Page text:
Author + information
- Received August 15, 2013
- Accepted August 27, 2013
- Published online April 1, 2014.
- Sung-Jin Hong, MD∗,
- Myeong-Ki Hong, MD∗,†,
- Young-Guk Ko, MD∗,
- Geu-Ru Hong, MD∗,
- Jae-Kwang Shim, MD‡,
- Young-Lan Kwak, MD‡,
- Sak Lee, MD§,
- Byung-Chul Chang, MD§ and
- Yangsoo Jang, MD∗,†
- ∗Division of Cardiology, Severance Cardiovascular Hospital, Yonsei University College of Medicine, Seoul, South Korea
- †Severance Biomedical Science Institute, Yonsei University College of Medicine, Seoul, Korea
- ‡Division of Anesthesiology and Pain Medicine, Severance Cardiovascular Hospital, Yonsei University College of Medicine, Seoul, South Korea
- §Division of Cardiovascular Surgery, Severance Cardiovascular Hospital, Yonsei University College of Medicine, Seoul, South Korea
An 80-year-old woman with severe aortic stenosis underwent transcatheter aortic valve replacement (TAVR) with a 26-mm Medtronic CoreValve (Medtronic, Minneapolis, Minnesota). Before TAVR, computed tomography (CT) showed the intact left main (LM) coronary artery (∗), heavily calcified nodules in the left coronary cusp (black arrow), and prominent atheroma at the sinotubular junction, just above the LM ostium (white arrow) (A). After deployment, an LM ostium was partially occluded on the angiography. CT images immediately after TAVR showed previously noted calcified nodules of the left coronary cusp displaced upward toward the LM ostium and the plaque at the sinotubular junction migrated downward toward the LM ostium (B). Consequently, partial occlusion of the LM ostium (∗) was noted on CT images, consistent with the angiographic findings. Percutaneous coronary intervention was performed. Coronary stenting moved the calcium and plaque outside from the LM ostium (∗) with a sufficient post-stenting minimum stent area (10.4 mm2) by intravascular ultrasound imaging (C).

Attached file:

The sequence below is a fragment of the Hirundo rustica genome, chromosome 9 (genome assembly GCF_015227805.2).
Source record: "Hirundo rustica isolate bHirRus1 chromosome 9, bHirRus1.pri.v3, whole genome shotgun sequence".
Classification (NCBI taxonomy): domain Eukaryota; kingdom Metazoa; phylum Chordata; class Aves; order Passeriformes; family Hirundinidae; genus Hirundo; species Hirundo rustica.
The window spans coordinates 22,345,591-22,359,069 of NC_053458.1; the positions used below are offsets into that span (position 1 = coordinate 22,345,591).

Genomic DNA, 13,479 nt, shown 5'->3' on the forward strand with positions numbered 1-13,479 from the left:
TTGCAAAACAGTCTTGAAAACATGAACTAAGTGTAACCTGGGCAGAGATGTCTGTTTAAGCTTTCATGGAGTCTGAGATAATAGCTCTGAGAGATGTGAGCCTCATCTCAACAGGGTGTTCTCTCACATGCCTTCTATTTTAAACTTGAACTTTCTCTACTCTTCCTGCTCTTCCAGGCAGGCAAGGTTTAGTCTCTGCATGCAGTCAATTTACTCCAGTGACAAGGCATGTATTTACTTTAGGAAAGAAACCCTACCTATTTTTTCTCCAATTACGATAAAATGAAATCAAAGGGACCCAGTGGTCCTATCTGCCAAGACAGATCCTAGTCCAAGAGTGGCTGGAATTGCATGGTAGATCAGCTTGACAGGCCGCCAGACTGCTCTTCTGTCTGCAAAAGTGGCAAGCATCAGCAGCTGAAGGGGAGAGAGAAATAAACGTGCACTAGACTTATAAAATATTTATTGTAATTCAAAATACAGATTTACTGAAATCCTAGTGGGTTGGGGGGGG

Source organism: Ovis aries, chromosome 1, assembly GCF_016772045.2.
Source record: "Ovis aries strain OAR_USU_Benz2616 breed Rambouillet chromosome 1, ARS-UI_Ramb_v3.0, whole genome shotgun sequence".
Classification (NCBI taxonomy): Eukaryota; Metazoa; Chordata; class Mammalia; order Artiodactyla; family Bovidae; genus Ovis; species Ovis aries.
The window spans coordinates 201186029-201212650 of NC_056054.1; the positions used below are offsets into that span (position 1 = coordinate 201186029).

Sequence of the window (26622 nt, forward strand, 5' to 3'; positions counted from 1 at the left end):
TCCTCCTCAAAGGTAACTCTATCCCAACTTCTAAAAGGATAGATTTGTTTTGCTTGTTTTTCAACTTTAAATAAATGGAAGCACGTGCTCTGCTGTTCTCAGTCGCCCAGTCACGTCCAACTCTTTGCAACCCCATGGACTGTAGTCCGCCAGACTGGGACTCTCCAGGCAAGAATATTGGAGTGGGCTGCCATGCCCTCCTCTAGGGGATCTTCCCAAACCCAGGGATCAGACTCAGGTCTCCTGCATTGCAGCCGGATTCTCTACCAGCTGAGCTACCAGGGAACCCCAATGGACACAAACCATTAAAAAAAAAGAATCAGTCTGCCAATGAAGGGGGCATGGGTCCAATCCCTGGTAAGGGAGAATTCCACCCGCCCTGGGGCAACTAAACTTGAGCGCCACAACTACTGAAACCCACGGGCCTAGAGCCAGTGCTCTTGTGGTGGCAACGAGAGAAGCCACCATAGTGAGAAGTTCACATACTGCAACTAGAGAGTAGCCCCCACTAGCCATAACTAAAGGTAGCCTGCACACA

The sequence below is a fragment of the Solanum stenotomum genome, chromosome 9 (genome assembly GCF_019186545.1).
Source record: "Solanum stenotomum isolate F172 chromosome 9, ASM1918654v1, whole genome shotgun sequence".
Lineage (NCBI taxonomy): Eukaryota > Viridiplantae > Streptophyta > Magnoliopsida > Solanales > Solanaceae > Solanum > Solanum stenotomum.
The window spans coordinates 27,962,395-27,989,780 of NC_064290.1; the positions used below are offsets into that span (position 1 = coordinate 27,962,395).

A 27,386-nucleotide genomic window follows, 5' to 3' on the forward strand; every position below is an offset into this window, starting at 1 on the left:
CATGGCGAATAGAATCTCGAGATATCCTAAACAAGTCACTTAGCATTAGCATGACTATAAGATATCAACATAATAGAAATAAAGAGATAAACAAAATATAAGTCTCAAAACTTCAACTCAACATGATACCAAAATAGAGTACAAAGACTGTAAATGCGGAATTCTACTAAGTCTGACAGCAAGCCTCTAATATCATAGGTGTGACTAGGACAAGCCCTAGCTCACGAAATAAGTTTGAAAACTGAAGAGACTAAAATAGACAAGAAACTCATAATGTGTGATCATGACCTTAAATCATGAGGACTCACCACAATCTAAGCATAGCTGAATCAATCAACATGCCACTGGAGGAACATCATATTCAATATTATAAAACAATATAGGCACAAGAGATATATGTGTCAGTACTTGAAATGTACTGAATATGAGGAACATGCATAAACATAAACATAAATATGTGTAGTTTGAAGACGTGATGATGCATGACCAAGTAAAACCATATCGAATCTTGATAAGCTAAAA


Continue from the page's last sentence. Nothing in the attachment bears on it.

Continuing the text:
Our CT images clearly demonstrated the displacement of calcium of the native coronary cusp and plaque around the aorta (Ao) after TAVR as a mechanism of coronary artery occlusion. LAD = left anterior descending; LCx = left circumflex.
- Received August 15, 2013.
- Accepted August 27, 2013.
- 2014 American College of Cardiology Foundation